Next on my highlights list was the winner of the 2010 Portfolio Award, Swiss artist Augustin Rebetez. I'm a little surprised if he won just on the strength of his single images, as it was the stop motion which caught my attention. A little reminiscent of the Clangers, in a good way, he creates these wonderful narratives, which are sometimes sad, sometimes scary, sometimes humourous. My favourite is Dinner of a Lonely Man;

The annual New Discovery Award was had some interesting work in this year, too... a new discovery for me was Joachim Mogarra, who takes photographs of everyday objects and draws over them to create something different, often with a fantastical narrative. The work reminds me a little of Keith Arnatt in its simplicity and playfulness.

©Joachim Mogarra

I also enjoyed seeing the work of Yann Gross, a Swiss photographer who has documented the (apparently large) "mid-West" scene in the Rhone valley. The work is quite straight documentary photography, but the pictures are well taken and tell an interesting story; one that I find very amusing and quite unlikely, with my knowledge of the Swiss...

©Yann Gross

Other highlights were; the 42m large print by the Chinese artist Wang Qingsong and the New York Times archive, featuring work from Gregory Crewdson, Ryan McGinley and others... this show did make me think that work in magazines is often of a better standard than work on the walls of galleries, but perhaps more of that in another post.

Thursday, 14 July 2011

Another year, Another Arles; Part 1

I have just got back from Les Rencontres d'Arles. Many of you will remember how blown away I was when I first went last year; I fear it will have to be a regular stint on my holiday schedule, as this year certainly didn't disappoint. Knowing what to expect meant that I could concentrate a little more on the photography; last year I was so bowled over by the locations of the exhibitions and how they were hung, I think it didn't bother me that perhaps not many of the exhibitions were my cup of tea. This year the hanging was equally as inspiring, but also there were many very interesting exhibitions, which introduced new ideas and ways of thinking, and provoked certain questions in my mind about the future of photography as a medium.

This was a theme that ran throughout the festival, particularly as one of the major shows was entitled From Here On, and was based on a manifesto created by Martin Parr, Erik Kessels, Clement Cheroux, Joan Fontcuberta and Joachim Schmid. Their manifesto suggests that, as there is so much visual material in the world now, we have become a series of editors, taking "work that has a past but feels absolutely present". An interesting precept, and actually, an enjoyable exhibition to visit, but completely vacuous. I realised a few hours after I had seen it that I could barely remember any of the exhibits; proof, surely, that the show didn't provide me with any food for thought, let alone educate me in anything of substance.

The exhibition essentially comprised of artists who used the Internet as a source of visual information. Many of them were fun and made me giggle... a video piece comprising of a collection of youtube videos of young girls shaking their arses to the camera, and a series of photographs of Kim Jong Il looking at things, which has been a very popular tumblr site, updated everyday. But then there was also a collection of sunsets from flickr, a selection of photos of penises on keyboards (yes, really), a cat-cam, web cam pics with insects obscuring the view, old photographs re-photographed with lego people (never got to the bottom of that one!) amoungst other vernacular. I was left wondering what all the fuss was about here... artists such as Joachim Schmid and Gerhard Richter have been working with vernacular photography for decades, and I struggle to see how this is different, apart from the source of imagery.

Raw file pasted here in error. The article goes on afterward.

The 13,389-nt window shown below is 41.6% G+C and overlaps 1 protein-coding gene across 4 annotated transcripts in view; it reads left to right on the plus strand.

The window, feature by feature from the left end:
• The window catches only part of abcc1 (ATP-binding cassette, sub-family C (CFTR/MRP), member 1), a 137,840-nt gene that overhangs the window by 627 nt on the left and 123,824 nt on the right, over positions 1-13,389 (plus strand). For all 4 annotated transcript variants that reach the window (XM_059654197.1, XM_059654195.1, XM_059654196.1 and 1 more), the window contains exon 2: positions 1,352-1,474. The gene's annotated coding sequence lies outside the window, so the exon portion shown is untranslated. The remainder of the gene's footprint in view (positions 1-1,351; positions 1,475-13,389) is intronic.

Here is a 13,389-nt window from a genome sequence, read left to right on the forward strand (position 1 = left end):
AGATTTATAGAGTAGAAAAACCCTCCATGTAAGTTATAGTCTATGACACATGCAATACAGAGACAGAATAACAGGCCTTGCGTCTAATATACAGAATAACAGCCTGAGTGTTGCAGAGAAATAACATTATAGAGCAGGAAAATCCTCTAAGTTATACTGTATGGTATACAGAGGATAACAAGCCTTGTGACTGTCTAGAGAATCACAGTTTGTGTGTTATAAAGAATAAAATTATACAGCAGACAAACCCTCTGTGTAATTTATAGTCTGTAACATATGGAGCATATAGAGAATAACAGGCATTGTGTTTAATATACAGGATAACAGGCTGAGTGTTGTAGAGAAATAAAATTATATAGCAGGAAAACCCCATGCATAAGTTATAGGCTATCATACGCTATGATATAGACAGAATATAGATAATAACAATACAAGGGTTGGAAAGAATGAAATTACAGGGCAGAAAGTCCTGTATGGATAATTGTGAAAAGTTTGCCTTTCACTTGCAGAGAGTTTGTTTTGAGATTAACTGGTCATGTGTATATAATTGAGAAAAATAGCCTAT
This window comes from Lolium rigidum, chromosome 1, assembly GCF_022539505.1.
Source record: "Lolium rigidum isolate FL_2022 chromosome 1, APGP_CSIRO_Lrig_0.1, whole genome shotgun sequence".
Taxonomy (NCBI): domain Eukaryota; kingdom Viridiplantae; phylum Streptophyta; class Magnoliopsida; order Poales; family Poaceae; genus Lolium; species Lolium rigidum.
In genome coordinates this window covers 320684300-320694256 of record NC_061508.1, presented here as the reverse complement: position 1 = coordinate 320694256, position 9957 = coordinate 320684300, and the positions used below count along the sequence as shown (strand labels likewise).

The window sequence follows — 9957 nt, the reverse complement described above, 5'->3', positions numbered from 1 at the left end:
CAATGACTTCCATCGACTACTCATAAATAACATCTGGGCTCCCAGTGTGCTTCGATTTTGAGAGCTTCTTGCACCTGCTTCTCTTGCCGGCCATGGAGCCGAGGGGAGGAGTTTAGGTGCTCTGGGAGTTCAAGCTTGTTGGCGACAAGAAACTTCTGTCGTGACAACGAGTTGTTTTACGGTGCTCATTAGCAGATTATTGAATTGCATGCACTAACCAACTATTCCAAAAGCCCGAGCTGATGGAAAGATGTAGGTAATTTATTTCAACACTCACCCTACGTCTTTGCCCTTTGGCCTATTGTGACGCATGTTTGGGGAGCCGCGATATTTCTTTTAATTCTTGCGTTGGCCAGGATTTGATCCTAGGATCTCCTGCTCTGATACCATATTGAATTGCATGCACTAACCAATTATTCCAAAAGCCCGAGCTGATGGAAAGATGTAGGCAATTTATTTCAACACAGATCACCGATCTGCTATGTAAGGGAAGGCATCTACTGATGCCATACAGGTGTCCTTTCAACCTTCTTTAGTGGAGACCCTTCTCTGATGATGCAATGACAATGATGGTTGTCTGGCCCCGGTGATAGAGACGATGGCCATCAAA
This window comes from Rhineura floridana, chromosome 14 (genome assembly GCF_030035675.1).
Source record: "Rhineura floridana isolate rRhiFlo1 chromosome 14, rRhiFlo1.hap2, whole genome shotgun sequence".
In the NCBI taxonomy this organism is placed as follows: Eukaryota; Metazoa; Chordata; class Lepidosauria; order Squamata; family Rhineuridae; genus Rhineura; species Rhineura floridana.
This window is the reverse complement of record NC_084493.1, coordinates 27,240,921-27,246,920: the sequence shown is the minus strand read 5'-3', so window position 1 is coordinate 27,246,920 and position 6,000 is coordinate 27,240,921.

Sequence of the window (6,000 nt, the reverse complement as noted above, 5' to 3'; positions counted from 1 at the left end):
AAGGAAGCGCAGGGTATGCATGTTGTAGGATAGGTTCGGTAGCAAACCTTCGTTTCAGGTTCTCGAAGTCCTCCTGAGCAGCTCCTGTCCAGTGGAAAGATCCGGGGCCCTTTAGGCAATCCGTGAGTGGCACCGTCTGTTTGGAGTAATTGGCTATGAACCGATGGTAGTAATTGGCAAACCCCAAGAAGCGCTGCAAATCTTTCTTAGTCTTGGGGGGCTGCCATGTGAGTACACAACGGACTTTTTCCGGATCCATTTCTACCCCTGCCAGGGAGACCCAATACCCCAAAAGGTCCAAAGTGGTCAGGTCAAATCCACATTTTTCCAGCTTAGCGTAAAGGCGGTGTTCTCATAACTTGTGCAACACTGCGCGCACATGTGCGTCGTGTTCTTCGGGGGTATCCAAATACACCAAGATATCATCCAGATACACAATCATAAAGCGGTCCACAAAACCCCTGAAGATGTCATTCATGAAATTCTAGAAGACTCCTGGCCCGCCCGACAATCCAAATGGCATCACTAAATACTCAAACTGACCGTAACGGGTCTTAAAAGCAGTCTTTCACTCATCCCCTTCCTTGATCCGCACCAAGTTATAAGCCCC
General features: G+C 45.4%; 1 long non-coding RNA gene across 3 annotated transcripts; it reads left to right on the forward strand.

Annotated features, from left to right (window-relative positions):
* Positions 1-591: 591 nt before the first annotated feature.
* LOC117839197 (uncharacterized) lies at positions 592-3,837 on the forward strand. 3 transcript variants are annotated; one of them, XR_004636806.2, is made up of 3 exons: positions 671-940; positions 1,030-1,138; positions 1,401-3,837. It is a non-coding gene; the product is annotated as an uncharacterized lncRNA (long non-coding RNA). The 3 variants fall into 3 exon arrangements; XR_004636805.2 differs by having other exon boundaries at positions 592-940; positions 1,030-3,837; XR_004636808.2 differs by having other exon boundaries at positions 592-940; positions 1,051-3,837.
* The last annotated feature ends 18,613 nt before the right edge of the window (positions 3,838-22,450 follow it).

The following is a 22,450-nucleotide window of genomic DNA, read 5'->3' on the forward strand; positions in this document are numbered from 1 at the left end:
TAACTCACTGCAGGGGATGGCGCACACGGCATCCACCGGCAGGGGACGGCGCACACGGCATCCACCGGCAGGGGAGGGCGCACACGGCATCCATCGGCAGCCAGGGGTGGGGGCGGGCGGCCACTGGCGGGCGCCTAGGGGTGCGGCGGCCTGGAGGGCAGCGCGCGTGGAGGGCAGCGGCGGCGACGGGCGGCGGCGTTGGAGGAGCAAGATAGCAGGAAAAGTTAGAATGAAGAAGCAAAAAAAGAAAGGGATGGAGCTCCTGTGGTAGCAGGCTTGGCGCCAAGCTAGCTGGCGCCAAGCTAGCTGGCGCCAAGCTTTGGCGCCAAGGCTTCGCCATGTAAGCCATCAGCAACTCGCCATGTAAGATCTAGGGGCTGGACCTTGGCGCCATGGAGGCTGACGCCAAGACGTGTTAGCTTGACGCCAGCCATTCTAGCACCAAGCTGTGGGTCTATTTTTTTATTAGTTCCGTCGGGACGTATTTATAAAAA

Mischka Henner: From the series Dutch Landscapes
It was the artists which directly comment on the effect of this abundance of images caused by the Internet which I found the most successful. Mishka Henner uses Google streetview as his inspiration, and his Dutch Landscapes are carefully selected streetview images of certain sites which the Dutch were concerned would be identifiable with the sudden visibility of political, economic and military locations. Instead of just blanking them out as other countries have done, however, the Dutch have used a type of blocky pixelation which provides a contrasting aesthetic to the surrounding views. Henner has also trawled streetview looking for images of girls who are prostituting themselves on the street; this work, entitled No Man's Land, can be seen at the Hotshoe Gallery in London until 26 July. Corinne Vionnet takes photographs of famous landmarks and layers them over one another, creating ethereal, painterly images which reflect mass tourism, and the quest to record our every move.

Corinne Vionnet: from the series Photo Opportunities
Perhaps it's telling that one of the most successful uses of this digital media was not by an artist, but an indie band based in Manchester, called The Get Out Clause. In order to keep costs down, they made a music video for one of their songs using CCTV. Taking full advantage of the Freedom of Information act, they recorded themselves on various cameras around the city, and then asked for the footage, creating a free and very clever music video, which you can see here. This, to me, is more a comment on how society has changed over the last ten years or so then many of the artworks in the show.

The curators of this exhibition seem to think that things will be different "from here on...". Well, this didn't seem to me to be all that different, and I certainly hope this is not the future of photography. A friend remarked that it was like watching a B movie... and it's true. It showcased the lowest of the low as far as photography is concerned. Perhaps it was because it was in an exhibition setting that it seemed so out of place. Perhaps it is an interesting collection of works, but should be shown in a way which reflects them; on screens, or as an online exhibition... maybe.

Coincidentally perhaps, FOAM magazine had created an exhibition entitled What's Next?, which accompanies a website of the same name. The most interesting thing in this exhibition was the quotes from people industry people, and their ideas of how photography can progress from here. Many can be seen on the website, which is well worth looking at, if you can fathom the navigation...

More from Arles coming soon! Next post will focus on my highlights.